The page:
Friday, October 30, 2009

Tens of thousands of dollars!

Here I go again, faced with the choice between Herald sensationalism and Destiny fundamentalism. Fortunately for Bishop, this blog is called 'Editing the Herald' and not 'Editing General Irrationalism'. You may think that a crazy church is more worrisome than a rubbish newspaper - but then you probably haven't read the awful article on page 3 today. Honestly, it makes you yearn for Page 3 of the Sun.
Destiny Church supporters parted with tens of thousands of dollars for the privilege of watching 700 worshippers swear an oath of allegiance to leader Bishop Brian Tamaki.
First, nice use of sarcasm in supposedly factual reporting - "the privilege". Evidently, a lot of people did find it a privilege. But still - tens of thousands of dollars? That's incredible! How on earth did the church members afford to go? I mean, tens of thousands of dollars gets you... a meeting with Barack Obama!
Church officials have confirmed "several thousand" people paid $30 each to attend the ceremony, with a $60 concession for family groups.
Oh. Well that's slightly misleading, isn't it. It would be more accurate to say, "Destiny Church supporters parted with thirty dollars for the privilege...". But then it wouldn't sound as much like Armageddon, would it?

Though the church could not give exact numbers yesterday, some who watched the oath ceremony estimated that about 3000 people were present - an audience which alone would have raised at least $90,000.

The church said there was a subsidy for "those who couldn't afford it", but it is not clear what the amount was.

Not clear what the amount was? Well, let's be charitable - perhaps they paid what they could afford? That's why it would be unclear, yeah? Either that or they pledged their souls in eternal servitude to Bishop. Anyway, let's look more closely at the Herald's calculations. 3000 people would have raised "at least" $90,000, it says. I'm not sure where the "at least" comes from, given that there's no suggestion that anyone in the audience paid more than $30. In fact, it's implied that a lot of people paid less. Destiny Church claims to be very family-oriented, so I would imagine there were a lot of family groups there. If a modest family group of four people attended, they would 'only' have paid $60, straight away taking our total down to $89,940. Then there's the issue of the subsidy. Although the Herald seems skeptical of its very existence, and ignoring the eternal servitude option, any monetary subsidy would have reduced this total further. Perhaps budget cuts at the Herald mean that all the calculators were put on Trademe.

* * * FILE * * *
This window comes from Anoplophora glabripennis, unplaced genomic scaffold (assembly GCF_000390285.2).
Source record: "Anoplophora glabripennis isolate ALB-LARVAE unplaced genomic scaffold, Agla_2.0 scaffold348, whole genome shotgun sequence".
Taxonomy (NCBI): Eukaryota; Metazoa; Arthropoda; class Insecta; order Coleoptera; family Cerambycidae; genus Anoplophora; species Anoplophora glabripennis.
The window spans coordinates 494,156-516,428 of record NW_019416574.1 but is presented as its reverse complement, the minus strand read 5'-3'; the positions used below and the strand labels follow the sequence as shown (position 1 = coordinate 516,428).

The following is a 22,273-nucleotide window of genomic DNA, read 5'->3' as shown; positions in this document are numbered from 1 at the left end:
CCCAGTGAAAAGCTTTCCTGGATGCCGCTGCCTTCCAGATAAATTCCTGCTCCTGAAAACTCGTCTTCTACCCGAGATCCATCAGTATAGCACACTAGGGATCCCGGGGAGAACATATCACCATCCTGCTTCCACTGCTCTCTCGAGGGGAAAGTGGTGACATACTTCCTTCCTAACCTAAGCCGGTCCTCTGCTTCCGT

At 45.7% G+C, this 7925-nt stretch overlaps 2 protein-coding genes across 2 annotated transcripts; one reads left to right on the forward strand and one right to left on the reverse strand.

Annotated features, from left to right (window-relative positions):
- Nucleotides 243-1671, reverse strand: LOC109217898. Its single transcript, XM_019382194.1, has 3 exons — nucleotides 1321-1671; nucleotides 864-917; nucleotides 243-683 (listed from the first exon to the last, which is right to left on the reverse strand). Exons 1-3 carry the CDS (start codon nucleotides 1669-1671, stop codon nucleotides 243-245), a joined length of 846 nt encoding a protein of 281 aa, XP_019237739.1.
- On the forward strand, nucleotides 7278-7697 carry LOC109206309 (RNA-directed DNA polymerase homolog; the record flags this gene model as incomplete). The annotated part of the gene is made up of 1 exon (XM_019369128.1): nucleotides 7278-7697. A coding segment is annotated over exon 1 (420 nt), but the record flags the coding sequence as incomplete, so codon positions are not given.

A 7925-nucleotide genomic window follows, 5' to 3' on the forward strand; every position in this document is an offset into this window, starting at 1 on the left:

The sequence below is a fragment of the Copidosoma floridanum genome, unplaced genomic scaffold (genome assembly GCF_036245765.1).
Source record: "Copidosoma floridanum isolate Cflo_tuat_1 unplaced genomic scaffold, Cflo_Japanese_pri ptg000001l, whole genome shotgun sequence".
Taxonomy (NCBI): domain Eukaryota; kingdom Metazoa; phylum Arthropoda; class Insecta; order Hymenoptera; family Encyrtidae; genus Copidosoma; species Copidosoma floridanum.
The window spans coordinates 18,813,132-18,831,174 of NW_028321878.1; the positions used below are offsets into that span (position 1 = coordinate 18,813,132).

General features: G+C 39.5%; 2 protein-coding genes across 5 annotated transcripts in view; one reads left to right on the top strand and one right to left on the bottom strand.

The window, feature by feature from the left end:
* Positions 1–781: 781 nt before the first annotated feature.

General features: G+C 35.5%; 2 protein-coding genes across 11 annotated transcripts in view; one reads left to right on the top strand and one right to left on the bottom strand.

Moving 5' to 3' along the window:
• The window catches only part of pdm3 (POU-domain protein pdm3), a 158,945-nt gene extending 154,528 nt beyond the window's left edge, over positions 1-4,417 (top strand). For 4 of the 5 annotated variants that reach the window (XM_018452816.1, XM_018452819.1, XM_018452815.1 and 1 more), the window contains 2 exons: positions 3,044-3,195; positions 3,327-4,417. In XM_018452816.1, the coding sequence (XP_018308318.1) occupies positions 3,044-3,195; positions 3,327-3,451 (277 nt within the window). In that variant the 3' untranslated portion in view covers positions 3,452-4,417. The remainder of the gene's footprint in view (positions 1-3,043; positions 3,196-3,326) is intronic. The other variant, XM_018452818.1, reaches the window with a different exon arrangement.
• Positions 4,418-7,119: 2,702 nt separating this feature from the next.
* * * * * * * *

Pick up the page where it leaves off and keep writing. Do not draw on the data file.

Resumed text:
Members were also asked for $10 to fund the Destiny School building extension, and a gold-coin donation to Destiny Television Ministries.
Yeah, well that just sounds like any church - or school - to me.

My point is, of course it's a rort. Of course Brian Tamaki likes the high life, and has to fund it. But you don't need to make stuff up, for a start. And you don't need to bang on about it like you're trying to justify an invasion of Iraq.

Tight poll
Destiny Church supporters last night flooded an poll which asked: How would you describe Brian Tamaki's Destiny Church? Of 10,579 readers who voted by 7.50pm, 49 per cent said it was a "valid church", while 51 per cent said Destiny Church was "a cult". Those results reflected a remarkable change from three hours earlier, when just 4 per cent of 4733 readers had voted for the "valid church" option.
Now look whose prediction was vaguely right. I just love the sense of mock outrage - after all that hard work, Destiny Church ruined the Herald's carefully designed, scientific poll!


  1. "Have you had experiences with the Destiny Church?
    Tell the Herald your stories"

    Could be a good opportunity to test their fact-checking capacity.

  2. Destiny Church kicked my dog.

  3. I think Destiny and the Herald are almost on an even par when it comes to mobilising redneck ignoramuses...almost. A few more Garths or articles on pseudo-history or poorly designed pseudo 'psychological' studies (not actually conducted by psychologists) into "males are equally victims of domestic violence" and they'll be pretty much on par in my book. The Herald seems more like a quasi-secular, free-economy worshiping, make up statistics kind of cult. People in glass houses and all that.

  4. their fact-checking capacity

    Ha! The Herald is a "forum for public ideas", not some kind of "news" organisation.

    Hating on Destiny seems to be this week's media-driven water-cooler conversation.

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